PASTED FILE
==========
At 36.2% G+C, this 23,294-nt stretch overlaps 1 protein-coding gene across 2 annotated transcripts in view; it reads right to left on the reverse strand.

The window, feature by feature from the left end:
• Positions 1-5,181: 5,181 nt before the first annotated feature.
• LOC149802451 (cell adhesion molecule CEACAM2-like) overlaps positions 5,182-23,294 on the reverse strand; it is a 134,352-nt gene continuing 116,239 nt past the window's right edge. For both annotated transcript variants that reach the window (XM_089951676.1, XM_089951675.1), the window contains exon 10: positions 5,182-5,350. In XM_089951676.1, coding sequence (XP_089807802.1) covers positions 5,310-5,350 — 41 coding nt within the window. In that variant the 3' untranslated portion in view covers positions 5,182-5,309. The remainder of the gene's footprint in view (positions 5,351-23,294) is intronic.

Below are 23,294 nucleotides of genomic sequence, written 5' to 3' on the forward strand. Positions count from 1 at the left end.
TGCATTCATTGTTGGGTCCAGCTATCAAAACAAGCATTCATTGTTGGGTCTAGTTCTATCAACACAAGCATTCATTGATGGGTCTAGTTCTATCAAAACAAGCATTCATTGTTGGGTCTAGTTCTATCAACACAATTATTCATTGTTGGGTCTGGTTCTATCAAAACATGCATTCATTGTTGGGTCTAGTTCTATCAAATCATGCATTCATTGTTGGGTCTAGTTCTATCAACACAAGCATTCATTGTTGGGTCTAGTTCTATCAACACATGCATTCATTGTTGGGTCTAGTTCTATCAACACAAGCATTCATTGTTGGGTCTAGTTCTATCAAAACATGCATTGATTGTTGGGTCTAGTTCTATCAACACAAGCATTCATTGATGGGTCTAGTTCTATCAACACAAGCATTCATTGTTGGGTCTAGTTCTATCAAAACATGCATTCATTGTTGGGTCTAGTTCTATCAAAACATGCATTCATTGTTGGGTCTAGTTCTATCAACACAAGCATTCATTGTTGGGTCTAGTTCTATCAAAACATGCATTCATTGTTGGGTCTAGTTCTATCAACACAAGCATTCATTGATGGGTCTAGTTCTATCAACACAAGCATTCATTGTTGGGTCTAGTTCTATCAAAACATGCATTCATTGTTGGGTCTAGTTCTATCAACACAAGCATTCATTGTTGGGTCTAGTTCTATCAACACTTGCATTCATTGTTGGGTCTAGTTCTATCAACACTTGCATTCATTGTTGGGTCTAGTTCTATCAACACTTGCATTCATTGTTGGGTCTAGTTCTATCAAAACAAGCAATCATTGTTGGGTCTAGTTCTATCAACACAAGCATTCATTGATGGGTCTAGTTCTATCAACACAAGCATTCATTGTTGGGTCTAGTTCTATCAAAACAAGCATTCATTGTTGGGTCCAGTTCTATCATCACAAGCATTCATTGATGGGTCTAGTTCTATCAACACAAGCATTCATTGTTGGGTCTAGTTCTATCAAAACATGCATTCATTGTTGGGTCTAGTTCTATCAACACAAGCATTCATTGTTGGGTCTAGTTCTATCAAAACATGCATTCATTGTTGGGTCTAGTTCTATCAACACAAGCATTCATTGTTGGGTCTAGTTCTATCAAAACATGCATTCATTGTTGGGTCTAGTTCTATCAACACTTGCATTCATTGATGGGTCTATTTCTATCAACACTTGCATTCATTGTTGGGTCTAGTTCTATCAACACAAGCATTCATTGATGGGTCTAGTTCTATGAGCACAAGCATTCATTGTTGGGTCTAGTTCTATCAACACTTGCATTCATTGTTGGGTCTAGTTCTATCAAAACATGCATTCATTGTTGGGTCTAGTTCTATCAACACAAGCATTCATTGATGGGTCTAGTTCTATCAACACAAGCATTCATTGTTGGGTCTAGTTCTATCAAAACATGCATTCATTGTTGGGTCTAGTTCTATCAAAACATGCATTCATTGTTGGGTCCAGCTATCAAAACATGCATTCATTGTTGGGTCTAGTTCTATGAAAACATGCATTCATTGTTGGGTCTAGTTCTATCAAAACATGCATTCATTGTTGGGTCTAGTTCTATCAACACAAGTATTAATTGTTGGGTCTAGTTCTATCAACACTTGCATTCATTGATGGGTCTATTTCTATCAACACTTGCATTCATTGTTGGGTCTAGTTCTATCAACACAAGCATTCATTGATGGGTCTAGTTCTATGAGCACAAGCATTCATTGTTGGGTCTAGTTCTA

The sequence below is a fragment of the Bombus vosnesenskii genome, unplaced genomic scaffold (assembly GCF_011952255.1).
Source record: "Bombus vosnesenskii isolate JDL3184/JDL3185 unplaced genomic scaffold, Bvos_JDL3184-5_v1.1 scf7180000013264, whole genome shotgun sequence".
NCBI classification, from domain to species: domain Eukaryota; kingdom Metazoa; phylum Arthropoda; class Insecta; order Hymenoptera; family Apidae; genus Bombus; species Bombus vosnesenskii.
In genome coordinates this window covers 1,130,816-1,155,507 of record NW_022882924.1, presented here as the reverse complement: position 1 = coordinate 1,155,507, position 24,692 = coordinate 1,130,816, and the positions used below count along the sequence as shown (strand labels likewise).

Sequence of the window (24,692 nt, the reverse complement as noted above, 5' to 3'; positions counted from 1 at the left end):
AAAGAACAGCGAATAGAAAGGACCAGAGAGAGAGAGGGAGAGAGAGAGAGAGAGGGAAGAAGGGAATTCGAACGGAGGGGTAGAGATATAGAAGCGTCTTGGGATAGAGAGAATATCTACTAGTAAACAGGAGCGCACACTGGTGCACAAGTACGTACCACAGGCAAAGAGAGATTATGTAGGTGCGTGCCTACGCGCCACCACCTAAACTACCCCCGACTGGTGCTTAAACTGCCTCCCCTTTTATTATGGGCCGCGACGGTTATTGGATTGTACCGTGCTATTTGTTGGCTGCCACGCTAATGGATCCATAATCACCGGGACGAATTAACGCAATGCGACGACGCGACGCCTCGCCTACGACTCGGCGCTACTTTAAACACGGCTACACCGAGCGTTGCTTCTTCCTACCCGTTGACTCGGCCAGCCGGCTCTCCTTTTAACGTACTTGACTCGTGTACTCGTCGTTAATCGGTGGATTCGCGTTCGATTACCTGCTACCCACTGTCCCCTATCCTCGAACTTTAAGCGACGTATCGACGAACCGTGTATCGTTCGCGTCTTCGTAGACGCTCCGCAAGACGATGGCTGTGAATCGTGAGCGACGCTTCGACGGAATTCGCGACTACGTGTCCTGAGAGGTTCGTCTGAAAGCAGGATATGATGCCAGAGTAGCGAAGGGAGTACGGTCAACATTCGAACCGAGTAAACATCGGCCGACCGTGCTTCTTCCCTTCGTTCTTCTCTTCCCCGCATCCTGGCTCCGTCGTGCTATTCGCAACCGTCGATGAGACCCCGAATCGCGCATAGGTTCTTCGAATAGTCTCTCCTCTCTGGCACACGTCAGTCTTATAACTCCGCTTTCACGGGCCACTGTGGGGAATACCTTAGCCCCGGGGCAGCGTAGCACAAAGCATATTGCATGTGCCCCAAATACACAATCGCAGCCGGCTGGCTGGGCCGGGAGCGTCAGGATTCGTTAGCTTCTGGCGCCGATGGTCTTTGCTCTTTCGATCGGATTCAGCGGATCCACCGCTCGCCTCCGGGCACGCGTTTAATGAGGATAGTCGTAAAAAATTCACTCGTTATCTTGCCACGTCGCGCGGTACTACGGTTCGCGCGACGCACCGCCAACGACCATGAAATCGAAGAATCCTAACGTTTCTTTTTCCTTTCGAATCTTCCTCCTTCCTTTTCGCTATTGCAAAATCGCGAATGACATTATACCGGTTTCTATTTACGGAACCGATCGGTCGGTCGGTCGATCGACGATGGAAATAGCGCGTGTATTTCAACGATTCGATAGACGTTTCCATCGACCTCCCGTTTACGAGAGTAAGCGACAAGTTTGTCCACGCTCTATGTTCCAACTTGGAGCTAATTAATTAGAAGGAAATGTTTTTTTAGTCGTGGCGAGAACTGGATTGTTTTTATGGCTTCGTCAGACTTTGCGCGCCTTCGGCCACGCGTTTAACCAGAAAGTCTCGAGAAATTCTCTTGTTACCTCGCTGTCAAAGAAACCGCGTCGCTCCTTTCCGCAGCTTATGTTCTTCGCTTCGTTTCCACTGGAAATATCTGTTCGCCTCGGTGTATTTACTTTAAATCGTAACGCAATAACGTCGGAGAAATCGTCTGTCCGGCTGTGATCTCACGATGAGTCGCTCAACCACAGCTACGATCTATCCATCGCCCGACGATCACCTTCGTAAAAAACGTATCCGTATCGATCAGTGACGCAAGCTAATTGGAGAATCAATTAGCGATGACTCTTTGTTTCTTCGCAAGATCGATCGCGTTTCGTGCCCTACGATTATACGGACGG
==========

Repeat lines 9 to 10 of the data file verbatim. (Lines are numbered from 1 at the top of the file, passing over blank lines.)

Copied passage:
NCBI classification, from domain to species: domain Eukaryota; kingdom Metazoa; phylum Arthropoda; class Insecta; order Hymenoptera; family Apidae; genus Bombus; species Bombus vosnesenskii.
In genome coordinates this window covers 1,130,816-1,155,507 of record NW_022882924.1, presented here as the reverse complement: position 1 = coordinate 1,155,507, position 24,692 = coordinate 1,130,816, and the positions used below count along the sequence as shown (strand labels likewise).